Montgomery County commissioner: Expanding COVID-19 testing ‘waste of time’; health experts say otherwise

Government officials have used positivity rates, which factor in total tests, to make key decisions and policies regarding coronavirus restrictions. (Courtesy CommUnityCare Health Centers)
Government officials have used positivity rates, which factor in total tests, to make key decisions and policies regarding coronavirus restrictions. (Courtesy CommUnityCare Health Centers)

Government officials have used positivity rates, which factor in total tests, to make key decisions and policies regarding coronavirus restrictions. (Courtesy CommUnityCare Health Centers)

Despite health experts calling for more robust coronavirus testing to accurately access the virus’s spread, not all Montgomery County officials support this view.

A recent Commissioners Court meeting highlighted this discrepancy, with Precinct 3 Commissioner James Noack calling testing asymptomatic individuals a “waste of time and resources.”

On June 23, commissioners discussed approving an interlocal agreement June 23 between Montgomery County and the county’s hospital district to provide support for emergency equipment, medical supplies, diagnostic testing and other related healthcare support. At this time, the county will supply $100,000 to the hospital district, said Jason Millsaps, chief of staff for County Judge Mark Keough, said in an email.

Currently, MCPHD offers a voucher program for residents that has resulted in about 12,000 coronavirus tests through local testing sites. The interlocal agreement would expand on this capability by allowing more symptomatic and asymptomatic people to get tested, Millsaps said.

Noack—who has been vocal about reducing government spending on various issues, including pay raises for county staff—said he disagreed with allocating resources for more testing.


“All that does is drive up the results, and you find out that you got a lot of positive people that aren’t sick. What the hell’s the point in that?” he asked.

Millsaps responded that there are two reasons: For one, asymptomatic people identified can be immediately isolated to prevent infecting others, and secondly, the more tests that are done, the better the county can understand the scope and spread of the disease.

“Testing everybody will give us a clearer picture of our actual positivity rate [the ratio of positive cases to total tests],” Millsaps said.

This view is generally agreed upon by health experts and officials. Angela Clendenin, an instructional assistant professor in the Department of Epidemiology and Biostatistics at Texas A&M University, said the best way to contain an infectious disease is to test every individual.

“There needs to be widespread robust testing of everybody,” she said in an interview with Community Impact Newspaper. “Then, we need to be able to identify those positive case.”

But overall testing demand has dropped in Montgomery County. Millsaps estimated that about 17% of the county’s vouchers have been used as of June 23. Community Impact Newspaper also previously reported that at least one drive-thru testing center, America’s ER in The Woodlands, closed due to a lack of demand.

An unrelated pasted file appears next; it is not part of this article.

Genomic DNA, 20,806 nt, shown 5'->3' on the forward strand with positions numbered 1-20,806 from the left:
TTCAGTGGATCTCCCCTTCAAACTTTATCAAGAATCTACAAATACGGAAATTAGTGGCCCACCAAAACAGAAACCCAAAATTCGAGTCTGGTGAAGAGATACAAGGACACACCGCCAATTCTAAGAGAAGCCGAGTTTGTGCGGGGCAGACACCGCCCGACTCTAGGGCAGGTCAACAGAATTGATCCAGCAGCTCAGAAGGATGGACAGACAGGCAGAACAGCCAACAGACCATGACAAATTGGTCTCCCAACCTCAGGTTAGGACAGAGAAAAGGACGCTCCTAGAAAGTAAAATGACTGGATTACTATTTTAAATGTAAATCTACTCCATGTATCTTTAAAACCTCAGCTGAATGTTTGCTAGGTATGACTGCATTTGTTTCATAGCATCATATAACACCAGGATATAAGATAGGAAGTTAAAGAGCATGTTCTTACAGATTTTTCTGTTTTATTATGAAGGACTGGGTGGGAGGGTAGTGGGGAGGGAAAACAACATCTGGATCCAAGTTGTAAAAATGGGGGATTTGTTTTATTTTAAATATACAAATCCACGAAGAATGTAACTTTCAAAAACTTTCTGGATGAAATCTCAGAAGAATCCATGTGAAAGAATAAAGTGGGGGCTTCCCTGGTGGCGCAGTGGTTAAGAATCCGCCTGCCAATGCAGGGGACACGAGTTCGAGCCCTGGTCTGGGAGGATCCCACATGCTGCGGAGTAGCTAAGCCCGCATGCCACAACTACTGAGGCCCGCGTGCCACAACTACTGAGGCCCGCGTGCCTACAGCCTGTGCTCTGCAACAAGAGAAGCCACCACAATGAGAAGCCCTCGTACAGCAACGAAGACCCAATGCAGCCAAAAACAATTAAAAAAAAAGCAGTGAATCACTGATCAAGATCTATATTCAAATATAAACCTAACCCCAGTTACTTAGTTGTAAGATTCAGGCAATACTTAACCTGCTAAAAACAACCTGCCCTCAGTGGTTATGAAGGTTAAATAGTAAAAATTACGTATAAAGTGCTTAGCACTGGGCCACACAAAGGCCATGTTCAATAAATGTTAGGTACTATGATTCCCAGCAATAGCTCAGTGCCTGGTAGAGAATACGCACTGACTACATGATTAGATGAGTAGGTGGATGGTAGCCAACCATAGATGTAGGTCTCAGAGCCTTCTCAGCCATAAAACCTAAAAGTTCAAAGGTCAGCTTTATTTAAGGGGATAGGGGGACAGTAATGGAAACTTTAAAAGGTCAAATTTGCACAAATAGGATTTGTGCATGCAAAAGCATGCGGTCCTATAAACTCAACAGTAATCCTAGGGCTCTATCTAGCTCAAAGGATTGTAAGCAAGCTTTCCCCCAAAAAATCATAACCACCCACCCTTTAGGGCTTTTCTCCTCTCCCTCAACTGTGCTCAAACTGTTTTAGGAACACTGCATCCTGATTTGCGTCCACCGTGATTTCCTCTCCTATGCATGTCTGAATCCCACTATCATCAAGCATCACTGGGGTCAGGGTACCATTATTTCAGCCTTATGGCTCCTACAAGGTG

Yet according to data from MCPHD, Montgomery County has been reporting more and more cases each day and has recorded a higher seven-day new case average since June 9.



Noack said he does not want asymptomatic individuals spreading the disease but reiterated his belief that the county should direct its time and resources elsewhere.

“We don’t want people running around spreading the virus, but at the same time, to test just so our statistical sampling looks better is kind of silly,” Noack said. “Why don’t we screen everybody else for heart disease or cancer while we’re at it? It’s a waste of time and resources to asymptomatically test people.”

But government officials have used positivity rates—which factor in total tests—to make key decisions and policies regarding coronavirus restrictions. The more tests that are reported, the more accurately the true positivity rate can be assessed, Millsaps said.

On June 25, Texas breached a seven-day average positivity rate of 10%—a level that Gov. Greg Abbott had previously deemed unacceptable. That same day, Abbott temporarily halted any further phases in reopening the state.

According to reporting by The Texas Tribune, Community Impact Newspaper’s partner, Abbott had called the 7-day average positivity rate “one of the most important data points” and one officials would watch as the state reopened.

“This temporary pause will help our state corral the spread until we can safely enter the next phase of opening our state for business,” Abbott said June 25.

Commissioners did ultimately approve the interlocal agreement June 23. Judge Keough said it would be in the best interest of public to expand testing capabilities.
By Eva Vigh
Eva Vigh joined Community Impact Newspaper in 2018 as a reporter for Spring and Klein. Prior to this position, she covered upstream oil and gas news for a drilling contractors' association.


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